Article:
Accusing the Trump administration of "economic terrorism," Iran's foreign ministry said Saturday that the latest sanctions imposed by President Donald Trump demonstrate that the U.S. is not serious about pursuing negotiations regarding Iran's nuclear power. Trump announced the newest round of sanctions on Friday to punish Iran's largest petrochemical company for its indirect support of the Islamic Revolutionary Guard Corps (IRGC). The Trump administration labeled the IRGC as a terrorist group in April.
The sanctions came just days after the administration indicated it wanted to pursue negotiations to reach a new deal on Iran's nuclear activity.
"It was only necessary to wait one week until the claim of the president of America about talks with Iran were proven to be hollow," Iranian Foreign Ministry spokesman Abbas Mousavi said, according to Reuters. "The American policy of maximum pressure is a defeated policy."
The sanctions were announced about a month after the administration sent an aircraft carrier, missiles, and B-52 bombers to Iran in an apparent show of force.
This was supposed to be the year the farmers of eastern Syria and Iraq bounced back. For the first time in a decade, neither war nor drought had intervened to deter what promised to be a bumper harvest. Fields of golden wheat rippled across the vast lands once ravaged by the militant fighters, the most fertile area of the region that in centuries past served as the breadbasket of the known world.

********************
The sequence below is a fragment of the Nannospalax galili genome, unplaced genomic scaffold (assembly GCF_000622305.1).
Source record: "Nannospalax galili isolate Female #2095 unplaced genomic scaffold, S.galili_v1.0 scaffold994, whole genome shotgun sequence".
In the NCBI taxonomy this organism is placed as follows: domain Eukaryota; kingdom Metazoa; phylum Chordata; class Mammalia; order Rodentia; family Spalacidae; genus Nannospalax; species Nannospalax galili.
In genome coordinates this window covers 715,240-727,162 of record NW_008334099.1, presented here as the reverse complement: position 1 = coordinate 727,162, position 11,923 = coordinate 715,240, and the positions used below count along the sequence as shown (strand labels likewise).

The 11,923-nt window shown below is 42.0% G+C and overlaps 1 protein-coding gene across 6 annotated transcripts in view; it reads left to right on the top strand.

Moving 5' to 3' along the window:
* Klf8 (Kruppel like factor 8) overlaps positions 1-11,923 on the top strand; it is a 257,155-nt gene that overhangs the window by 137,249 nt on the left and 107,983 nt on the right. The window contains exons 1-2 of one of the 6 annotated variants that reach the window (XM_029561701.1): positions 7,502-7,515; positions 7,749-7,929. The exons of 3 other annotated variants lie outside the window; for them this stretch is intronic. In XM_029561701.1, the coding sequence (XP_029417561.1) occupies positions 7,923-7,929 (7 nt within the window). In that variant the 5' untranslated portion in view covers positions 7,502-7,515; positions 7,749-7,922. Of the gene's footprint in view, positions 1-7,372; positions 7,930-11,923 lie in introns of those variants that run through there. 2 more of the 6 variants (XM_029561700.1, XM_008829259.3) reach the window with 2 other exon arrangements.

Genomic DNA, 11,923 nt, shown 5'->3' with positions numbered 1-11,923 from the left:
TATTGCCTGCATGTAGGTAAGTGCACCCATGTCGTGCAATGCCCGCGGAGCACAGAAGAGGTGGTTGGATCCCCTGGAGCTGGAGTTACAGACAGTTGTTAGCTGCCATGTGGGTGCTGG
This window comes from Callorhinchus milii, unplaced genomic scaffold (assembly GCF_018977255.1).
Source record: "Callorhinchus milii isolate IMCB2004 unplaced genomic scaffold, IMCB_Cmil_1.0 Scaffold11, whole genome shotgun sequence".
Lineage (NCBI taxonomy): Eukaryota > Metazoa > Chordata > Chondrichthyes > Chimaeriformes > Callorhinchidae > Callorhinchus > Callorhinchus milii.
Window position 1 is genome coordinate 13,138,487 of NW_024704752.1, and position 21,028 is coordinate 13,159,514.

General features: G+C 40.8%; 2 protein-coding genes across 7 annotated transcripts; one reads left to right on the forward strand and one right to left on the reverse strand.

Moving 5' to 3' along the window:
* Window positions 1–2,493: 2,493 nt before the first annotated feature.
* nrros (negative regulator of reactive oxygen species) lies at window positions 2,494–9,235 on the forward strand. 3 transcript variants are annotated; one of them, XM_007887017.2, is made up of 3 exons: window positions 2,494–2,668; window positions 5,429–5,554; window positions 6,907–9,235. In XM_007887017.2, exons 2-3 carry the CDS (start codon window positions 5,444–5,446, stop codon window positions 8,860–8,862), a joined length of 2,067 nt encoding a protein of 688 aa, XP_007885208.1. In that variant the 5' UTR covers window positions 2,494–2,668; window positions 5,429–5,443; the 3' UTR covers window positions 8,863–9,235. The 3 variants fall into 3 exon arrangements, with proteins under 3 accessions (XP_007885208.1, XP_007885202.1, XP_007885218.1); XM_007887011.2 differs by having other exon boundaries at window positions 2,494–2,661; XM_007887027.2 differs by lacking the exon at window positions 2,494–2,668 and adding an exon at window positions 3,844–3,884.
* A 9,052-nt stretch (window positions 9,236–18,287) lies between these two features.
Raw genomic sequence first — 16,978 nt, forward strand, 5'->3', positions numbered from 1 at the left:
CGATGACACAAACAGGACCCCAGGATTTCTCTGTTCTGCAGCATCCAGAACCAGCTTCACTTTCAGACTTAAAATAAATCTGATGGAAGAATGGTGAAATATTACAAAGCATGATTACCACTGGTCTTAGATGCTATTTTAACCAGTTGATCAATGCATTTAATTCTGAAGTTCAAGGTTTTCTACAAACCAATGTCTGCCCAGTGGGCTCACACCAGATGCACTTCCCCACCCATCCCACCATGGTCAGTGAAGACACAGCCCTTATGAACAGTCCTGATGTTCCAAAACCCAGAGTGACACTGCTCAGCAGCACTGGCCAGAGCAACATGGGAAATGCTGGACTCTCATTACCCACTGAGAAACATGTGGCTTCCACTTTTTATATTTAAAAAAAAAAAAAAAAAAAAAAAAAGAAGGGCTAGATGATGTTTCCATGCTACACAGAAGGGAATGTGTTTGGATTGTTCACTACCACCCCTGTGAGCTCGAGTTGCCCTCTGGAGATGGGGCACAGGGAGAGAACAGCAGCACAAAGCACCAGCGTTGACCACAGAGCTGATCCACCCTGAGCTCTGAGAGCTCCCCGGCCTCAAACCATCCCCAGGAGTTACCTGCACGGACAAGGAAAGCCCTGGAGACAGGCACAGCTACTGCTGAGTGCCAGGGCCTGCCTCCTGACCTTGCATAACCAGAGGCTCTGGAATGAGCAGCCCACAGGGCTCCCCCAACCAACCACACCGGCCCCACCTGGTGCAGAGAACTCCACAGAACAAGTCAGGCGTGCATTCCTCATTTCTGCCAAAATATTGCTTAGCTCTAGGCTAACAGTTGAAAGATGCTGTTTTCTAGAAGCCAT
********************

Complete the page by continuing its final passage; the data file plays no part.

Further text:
Then came the mysterious crop fires - blamed on and claimed by the Islamic State, but perhaps not entirely the work of the militants. Starting in early May, tens of thousands of acres of farmland have been burned across an expanse of territory stretching from the Iranian border in the east to near the Mediterranean coast in the west. The scorch marks across the landscape are visible from satellites. The plumes of smoke rising on the horizon recall the U.S.-led airstrikes that pummeled much of the area a few years ago. ...
The fires come as a reminder that the Islamic State retains the capacity to spark mayhem with seemingly little effort, exploiting the unresolved grievances and disputes that contributed to its emergence - and could yet help it rise again. The Islamic State claimed responsibility for the earliest of the fires and urged its followers to ignite more. "The harvest season is still long, and we tell the soldiers of the Caliphate: you have before you millions of dunams of land planted with wheat and barley, which are owned by apostates," said the claim, published by the Islamic State's al-Naba newsletter, exhorting supporters to set more fires.